16 U.S. Cities That Are Always A Disapointment For Tourists

Stephanie Allen

Updated on:

Las Vegas

While planning a vacation, you may want to visit a specific attraction you’ve long dreamed of seeing. The anticipation of getting there is half the fun. When you reach your destination, it’s everything you hoped it would be and satisfying.

What happens when you arrive at your destination and it fails to live up to your expectations? That kind of disappointment can be a bitter pill, and it happens more often than you think. 

1. Hollywood, California

HOLLYWOOD CALIFORNIA - SEPTEMBER 24: The world famous landmark Hollywood Sign on September 24, 2012 in Los Angeles, California.
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Hollywood, California, comes to mind when you think of celebrities, glitz, and glamour. It’s where aspiring actors take their chances for a shot at fame, fortune, and the adulation of countless fans. 

What’s not seen is the other side of Hollywood, with sketchy neighborhoods and dirty streets. As a part of Los Angeles, you can expect a certain amount of crime, but its crime rate is 147% above the national average. 

2. Las Vegas, Nevada

Las Vegas
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Sin City is a legendary spot for adults to gamble, party, hang out with Elvis impersonators, and maybe even get married in a quickie ceremony. Las Vegas is synonymous with having fun around the clock.

It also has a seedy side that is not featured on television, online, or print ads. The Las Vegas Strip is full of unsavory characters, crowded with tourists, and has an unbelievably hot and dry climate. 

3. New Orleans, Louisiana

New Orleans
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For a taste of French and Creole culture, no place embodies both like the Crescent City. Between the friendly people, food, and overall atmosphere, it’s impossible not to have a good time.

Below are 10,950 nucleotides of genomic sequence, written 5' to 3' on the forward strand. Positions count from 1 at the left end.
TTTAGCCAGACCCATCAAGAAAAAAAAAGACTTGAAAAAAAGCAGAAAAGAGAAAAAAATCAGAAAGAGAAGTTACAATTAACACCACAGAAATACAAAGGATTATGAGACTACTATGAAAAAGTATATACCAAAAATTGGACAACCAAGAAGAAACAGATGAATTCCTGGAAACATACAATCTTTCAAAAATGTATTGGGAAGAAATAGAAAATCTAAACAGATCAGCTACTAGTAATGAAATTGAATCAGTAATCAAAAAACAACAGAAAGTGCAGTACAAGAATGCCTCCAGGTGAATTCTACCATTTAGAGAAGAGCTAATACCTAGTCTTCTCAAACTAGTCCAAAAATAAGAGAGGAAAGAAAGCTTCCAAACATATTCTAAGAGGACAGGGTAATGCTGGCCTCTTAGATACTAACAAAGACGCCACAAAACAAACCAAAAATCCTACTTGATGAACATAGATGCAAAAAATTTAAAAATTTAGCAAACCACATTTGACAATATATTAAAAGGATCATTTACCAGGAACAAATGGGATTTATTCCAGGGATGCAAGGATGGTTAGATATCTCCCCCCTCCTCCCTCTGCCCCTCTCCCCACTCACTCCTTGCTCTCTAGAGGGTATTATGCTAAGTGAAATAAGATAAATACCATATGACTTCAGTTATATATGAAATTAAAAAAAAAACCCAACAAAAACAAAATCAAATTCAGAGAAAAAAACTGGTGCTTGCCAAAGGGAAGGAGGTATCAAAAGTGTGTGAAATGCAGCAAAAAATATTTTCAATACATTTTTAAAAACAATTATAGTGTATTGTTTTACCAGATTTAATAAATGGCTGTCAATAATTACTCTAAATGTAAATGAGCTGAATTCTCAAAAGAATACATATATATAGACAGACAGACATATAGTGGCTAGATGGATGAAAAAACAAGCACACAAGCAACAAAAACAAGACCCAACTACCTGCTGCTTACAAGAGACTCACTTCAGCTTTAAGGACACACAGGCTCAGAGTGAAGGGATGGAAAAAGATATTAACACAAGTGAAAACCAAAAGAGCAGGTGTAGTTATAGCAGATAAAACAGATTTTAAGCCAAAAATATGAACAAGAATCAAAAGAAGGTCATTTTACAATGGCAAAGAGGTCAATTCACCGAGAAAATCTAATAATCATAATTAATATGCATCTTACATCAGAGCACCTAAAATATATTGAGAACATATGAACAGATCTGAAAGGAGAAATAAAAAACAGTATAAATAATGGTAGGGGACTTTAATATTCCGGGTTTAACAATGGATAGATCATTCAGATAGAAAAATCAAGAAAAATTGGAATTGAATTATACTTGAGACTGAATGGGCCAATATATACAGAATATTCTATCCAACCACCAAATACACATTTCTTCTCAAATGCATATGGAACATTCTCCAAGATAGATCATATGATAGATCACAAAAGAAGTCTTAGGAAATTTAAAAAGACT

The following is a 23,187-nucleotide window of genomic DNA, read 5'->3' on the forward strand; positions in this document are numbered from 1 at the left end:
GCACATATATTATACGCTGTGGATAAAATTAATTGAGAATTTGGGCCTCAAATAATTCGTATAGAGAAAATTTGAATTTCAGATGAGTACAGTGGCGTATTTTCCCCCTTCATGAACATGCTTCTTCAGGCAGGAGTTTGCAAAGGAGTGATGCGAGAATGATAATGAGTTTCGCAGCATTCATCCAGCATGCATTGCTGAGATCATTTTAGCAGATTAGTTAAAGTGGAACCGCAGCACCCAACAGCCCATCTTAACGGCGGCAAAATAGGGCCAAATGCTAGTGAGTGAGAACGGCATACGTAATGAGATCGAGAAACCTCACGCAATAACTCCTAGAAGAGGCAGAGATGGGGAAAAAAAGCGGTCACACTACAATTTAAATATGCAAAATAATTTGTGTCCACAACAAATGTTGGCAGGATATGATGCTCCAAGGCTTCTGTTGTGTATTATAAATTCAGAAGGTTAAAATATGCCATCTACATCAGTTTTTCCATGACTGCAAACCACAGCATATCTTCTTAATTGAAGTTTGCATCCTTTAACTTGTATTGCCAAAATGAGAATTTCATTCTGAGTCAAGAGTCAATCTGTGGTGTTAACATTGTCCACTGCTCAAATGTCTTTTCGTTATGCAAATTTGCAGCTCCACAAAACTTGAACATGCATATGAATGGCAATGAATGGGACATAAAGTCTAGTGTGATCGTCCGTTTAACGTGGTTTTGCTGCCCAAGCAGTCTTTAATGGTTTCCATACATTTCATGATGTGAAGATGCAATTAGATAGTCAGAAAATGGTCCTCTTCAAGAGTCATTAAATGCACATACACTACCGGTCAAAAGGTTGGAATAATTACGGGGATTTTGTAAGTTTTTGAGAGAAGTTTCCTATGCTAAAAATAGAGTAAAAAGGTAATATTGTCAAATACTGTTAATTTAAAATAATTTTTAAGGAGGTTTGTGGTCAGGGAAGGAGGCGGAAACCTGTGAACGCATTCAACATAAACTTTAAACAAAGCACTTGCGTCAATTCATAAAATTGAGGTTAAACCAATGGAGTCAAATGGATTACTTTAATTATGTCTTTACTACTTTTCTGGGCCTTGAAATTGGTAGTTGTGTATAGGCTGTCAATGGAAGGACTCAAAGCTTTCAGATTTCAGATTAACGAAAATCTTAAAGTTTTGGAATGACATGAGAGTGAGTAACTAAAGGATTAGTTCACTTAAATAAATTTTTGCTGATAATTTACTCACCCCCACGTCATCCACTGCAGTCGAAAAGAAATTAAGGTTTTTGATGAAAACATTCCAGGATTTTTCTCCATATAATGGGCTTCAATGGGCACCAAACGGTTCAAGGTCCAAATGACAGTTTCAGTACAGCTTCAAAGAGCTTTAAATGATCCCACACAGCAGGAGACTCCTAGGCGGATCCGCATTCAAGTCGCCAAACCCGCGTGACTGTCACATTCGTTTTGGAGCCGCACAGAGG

The things that make New Orleans a wonderful place to visit also mean dealing with crowds, publicly intoxicated out-of-towners, and the mountains of trash they leave behind for the residents to clean up. 

4. San Francisco, California 

San Francisco
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San Francisco is famous for several reasons: its steeply hilled streets, cable cars, Rice-A-Roni, and the classic television show The Streets of San Francisco. During the 1960s, the Haight-Ashbury section of the city was pivotal in the counterculture movement. 

Today, San Francisco is a hub for tech companies, attracting workers from around the world. In recent years, the city has become known for its expensive housing, rampant homelessness, dirty streets, and crime. How can visitors feel safe if residents don't? 

5. Philadelphia, Pennsylvania 

The Liberty Bell
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Philadelphia is home to some of the greatest artifacts from the Colonial Era, including the Betsy Ross House and Independence Hall. Visitors worldwide come to the city to view these symbols of freedom. 

Just outside of Independence Hall is the most visible symbol of freedom, the Liberty Bell. Anyone who expects the bell to be huge will be let down when they see it’s only three feet tall.

6. Waikiki, Hawaii

Waikiki Beach and Diamond Head, Honolulu, Oahu Island, Hawaii
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The island state of Hawaii is in a unique position: its residents heavily rely on tourism for their livelihood, but the sheer number of visitors per year disrupts the delicate ecosystems in the region.